Report: Live Facial Recognition Tools 'Staggeringly Inaccurate'

According to the BBC, U.K. police using live facial recognition tools to help identify wanted criminals in large crowds are encountering a significant number of false positives.

One report given to British privacy group Big Brother Watch stated that the South Wales Police used the technology from March 2017 to March 2018 to make 2,685 "matches"; however, 2,451 of those -- or a whopping 91 percent -- were "false alarms."

Another report Big Brother Watch uncovered said that a police department that used the software to scan people at a couple of one-day events got 102 matches, but no one was actually arrested.

And one police department reported that it stopped using the technology altogether.

The reports did not name the systems or technologies being used by each department.

South Wales Police responded to the BBC's reporting that part of the reason its false positives were so high is that, at first, it was working with very low-quality images; it told the BBC that its accuracy rate has improved over time. The department also stated that no one was wrongly arrested.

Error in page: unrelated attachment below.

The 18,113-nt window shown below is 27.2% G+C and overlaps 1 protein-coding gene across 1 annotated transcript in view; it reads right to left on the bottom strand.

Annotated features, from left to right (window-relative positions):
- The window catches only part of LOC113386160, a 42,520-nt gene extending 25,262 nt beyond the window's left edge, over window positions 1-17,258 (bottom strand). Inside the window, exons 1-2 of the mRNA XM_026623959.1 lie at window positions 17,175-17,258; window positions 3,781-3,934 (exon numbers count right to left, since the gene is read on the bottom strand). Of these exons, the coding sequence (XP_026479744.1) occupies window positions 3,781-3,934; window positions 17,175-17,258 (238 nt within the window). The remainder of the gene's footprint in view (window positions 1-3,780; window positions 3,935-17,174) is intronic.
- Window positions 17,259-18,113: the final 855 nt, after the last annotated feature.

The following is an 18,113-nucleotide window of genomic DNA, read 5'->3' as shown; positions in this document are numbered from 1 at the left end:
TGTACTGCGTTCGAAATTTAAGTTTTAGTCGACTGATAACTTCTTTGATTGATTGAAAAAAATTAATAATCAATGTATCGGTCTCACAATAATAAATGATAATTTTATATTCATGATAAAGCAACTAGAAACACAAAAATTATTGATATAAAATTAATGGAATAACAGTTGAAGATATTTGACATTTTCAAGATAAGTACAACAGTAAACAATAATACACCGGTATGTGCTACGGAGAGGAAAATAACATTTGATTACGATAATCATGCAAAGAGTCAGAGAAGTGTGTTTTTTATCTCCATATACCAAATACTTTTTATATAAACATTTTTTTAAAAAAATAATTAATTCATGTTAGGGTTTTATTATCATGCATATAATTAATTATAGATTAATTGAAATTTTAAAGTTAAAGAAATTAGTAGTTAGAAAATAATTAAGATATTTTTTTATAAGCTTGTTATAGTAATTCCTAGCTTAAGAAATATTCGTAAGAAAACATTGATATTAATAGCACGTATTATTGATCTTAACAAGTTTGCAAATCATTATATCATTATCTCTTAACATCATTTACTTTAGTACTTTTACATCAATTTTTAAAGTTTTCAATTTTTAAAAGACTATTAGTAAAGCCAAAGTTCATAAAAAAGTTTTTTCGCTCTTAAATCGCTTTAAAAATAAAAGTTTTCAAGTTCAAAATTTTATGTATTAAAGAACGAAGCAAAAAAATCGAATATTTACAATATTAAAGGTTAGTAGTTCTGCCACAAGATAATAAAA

Calls to improve the accuracy of facial recognition software have also occurred in the United States, among other locations.

About the Author

Becky Nagel is the former editorial director and director of Web for 1105 Media's Converge 360 group, and she now serves as vice president of AI for company, specializing in developing media, events and training for companies around AI and generative AI technology. She's the author of "ChatGPT Prompt 101 Guide for Business Users" and other popular AI resources with a real-world business perspective. She regularly speaks, writes and develops content around AI, generative AI and other business tech. Find her on X/Twitter @beckynagel.